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|5/31/2014 ||Email this article Print this article |
Communities unite to help Grillot gain independence
|Constant companion. Matt Grillot of DeWitt spends a little quality time with Max, a black Labrador mix he adopted in 2012. Grillot suffered a spinal cord injury when he was 6 years old and is in need of a wheelchair accessible van equipped with modified driving controls. Donations may be made at DeWitt Bank & Trust Co. or the parish office at St. Joseph Church in DeWitt.
Photo by Kate Howes|
|How to help buy Wheels for Matt|
|Matt Grillot, a resident of DeWitt and a member of St. Joseph Church, is a quadriplegic and needs assistance to purchase a new van.|
In 2010, his wheelchair accessible van equipped with modified driving controls was totaled in an accident.
A committee has formed to help Grillot raise the money he needs to purchase another vehicle.
Members have a goal of raising $22,000 by July 15. To date, they have raised about $16,000.
Donations may be made to Wheels for Matt and sent to DeWitt Bank & Trust Co., Attention: Joel Dieckmann, treasurer, or to the St. Joseph parish office.
The first to greet visitors at Matt Grillot's DeWitt home is his dog, Max.
His tail wagging, the black Labrador mix warmly welcomes everyone who stops by.
Grillot brought Max home in September 2012 after the DeWitt Police Department picked him up and no one claimed him.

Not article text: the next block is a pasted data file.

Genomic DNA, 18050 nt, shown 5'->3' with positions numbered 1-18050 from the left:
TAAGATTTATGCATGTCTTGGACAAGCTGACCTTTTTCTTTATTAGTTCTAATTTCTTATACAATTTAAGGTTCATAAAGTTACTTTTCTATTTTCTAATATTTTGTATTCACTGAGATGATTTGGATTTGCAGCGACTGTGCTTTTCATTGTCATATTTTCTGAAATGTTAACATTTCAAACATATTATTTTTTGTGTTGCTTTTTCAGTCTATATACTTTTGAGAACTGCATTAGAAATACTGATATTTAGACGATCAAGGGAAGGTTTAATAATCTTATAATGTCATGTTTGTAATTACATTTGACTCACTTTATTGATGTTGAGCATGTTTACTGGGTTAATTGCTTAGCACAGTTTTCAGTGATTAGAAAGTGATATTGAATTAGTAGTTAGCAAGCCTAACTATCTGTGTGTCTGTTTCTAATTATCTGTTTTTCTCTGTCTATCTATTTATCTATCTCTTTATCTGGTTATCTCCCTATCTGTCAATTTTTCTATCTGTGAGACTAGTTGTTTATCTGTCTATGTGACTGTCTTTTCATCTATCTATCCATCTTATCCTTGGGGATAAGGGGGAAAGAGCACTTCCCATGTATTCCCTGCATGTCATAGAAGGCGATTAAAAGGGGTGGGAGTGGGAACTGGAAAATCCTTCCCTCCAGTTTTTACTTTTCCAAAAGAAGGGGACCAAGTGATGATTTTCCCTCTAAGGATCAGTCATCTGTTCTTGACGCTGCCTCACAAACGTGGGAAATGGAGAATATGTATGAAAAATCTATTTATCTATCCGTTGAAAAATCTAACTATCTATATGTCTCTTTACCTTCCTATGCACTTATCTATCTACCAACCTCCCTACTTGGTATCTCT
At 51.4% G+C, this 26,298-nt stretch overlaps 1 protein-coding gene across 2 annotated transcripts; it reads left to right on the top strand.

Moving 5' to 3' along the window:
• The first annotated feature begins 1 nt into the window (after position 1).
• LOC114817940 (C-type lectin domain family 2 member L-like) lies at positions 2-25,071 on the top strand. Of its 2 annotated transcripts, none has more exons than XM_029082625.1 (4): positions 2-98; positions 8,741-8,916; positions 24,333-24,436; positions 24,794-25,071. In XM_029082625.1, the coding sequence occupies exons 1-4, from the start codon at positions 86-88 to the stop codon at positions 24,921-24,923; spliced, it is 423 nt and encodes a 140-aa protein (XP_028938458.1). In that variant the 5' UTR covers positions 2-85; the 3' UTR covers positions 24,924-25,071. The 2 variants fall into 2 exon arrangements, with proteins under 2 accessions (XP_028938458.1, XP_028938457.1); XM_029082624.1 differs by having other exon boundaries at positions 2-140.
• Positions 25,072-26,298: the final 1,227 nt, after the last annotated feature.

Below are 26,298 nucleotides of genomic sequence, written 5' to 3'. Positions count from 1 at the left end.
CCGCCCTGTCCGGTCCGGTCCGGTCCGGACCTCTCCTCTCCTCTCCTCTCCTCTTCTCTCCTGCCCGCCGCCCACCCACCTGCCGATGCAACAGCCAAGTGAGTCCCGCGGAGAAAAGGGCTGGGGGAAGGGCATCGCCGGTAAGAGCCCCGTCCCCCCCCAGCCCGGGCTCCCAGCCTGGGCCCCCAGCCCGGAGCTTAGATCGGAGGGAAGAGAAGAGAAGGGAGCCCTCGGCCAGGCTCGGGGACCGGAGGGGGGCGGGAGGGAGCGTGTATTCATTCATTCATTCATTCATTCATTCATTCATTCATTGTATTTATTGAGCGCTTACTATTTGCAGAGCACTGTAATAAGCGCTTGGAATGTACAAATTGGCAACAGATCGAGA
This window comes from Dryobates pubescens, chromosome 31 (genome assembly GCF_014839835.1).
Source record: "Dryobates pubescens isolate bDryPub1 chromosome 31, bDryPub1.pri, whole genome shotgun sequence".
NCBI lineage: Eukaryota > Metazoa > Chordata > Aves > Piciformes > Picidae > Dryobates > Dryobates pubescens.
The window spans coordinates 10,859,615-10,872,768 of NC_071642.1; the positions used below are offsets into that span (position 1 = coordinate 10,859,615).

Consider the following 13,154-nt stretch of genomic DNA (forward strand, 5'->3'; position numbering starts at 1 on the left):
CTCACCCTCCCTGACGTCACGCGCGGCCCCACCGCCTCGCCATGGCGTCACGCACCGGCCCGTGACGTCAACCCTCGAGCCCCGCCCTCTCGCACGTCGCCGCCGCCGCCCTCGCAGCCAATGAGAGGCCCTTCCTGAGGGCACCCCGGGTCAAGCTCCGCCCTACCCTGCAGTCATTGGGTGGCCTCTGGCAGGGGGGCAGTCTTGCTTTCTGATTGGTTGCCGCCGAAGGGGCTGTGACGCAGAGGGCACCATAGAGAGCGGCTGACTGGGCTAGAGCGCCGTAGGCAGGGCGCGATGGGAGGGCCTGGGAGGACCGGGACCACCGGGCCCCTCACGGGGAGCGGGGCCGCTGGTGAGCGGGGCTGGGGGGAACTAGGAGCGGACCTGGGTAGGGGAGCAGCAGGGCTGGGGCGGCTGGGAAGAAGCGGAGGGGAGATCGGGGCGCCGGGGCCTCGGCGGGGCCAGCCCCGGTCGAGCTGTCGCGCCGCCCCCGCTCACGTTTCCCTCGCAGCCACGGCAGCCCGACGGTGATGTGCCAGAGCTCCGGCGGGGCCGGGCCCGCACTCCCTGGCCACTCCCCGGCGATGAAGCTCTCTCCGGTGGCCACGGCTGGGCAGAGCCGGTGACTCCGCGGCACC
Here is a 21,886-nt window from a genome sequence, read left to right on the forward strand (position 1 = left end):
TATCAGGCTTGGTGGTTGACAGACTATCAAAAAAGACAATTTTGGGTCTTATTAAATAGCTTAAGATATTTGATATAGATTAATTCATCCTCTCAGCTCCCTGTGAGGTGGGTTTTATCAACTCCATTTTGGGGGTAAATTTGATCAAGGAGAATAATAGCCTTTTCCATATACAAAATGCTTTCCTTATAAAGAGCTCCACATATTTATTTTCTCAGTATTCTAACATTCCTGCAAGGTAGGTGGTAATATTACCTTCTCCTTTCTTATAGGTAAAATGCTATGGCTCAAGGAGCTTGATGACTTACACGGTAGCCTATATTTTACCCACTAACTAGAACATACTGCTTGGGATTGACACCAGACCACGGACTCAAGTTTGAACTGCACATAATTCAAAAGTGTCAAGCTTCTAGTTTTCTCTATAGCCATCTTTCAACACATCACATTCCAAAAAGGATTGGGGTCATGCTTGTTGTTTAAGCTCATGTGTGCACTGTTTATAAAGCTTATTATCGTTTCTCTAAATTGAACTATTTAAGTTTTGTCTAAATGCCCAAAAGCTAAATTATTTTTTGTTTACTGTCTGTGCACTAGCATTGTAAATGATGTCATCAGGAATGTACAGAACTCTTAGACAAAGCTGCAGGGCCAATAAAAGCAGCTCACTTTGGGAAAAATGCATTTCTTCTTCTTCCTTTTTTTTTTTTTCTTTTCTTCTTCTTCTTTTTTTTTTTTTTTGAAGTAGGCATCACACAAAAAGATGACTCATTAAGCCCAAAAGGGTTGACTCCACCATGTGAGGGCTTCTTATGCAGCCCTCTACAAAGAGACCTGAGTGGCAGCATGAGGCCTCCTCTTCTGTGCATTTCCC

Though he's not a service dog, Max is a faithful friend and loving companion to Grillot, who is a quadriplegic.
"I'm not sure who adopted whom," he says with a smile.
The pair often can be spotted around town together when Grillot takes Max for walks.
Grillot gave Max another chance at life, much like he was given - more than once - when he was a child.
Born to Ed and Chris, Grillot grew up southwest of Wheatland.
He was just 6 years old when he was playing, pretending to be the superhero Incredible Hulk and fell. With just two weeks left of kindergarten, Grillot sustained a spinal cord injury. He spent six weeks in rehab and learned to use a manual wheelchair.
Two years later, a stress ulcer in Grillot's stomach perforated - a condition that should've been fatal.
"I'm alive by the grace of God," Grillot shares. "There's no medical reason why I survived."
His childhood was spent in and out of hospitals. After his ulcer was perforated, Grillot was given a "temporary" tracheotomy that lasted five years. He spent another six months in rehab and began using a power wheelchair due to a loss of strength.
Grillot suffered from bouts of recurring pneumonia and worsening scoliosis led to a continue decline in his health, resulting in a 100-degree C curve as well as 25 percent lung function.
No matter what health issues he faced, Grillot always kept pace academically.
When he wasn't able to be in school, Grillot was tutored. He graduated in June 1995 from North Scott High School - the closest school district with buildings accessible to Grillot. That August, he enrolled at Iowa State University where he earned a bachelor of science degree in accounting.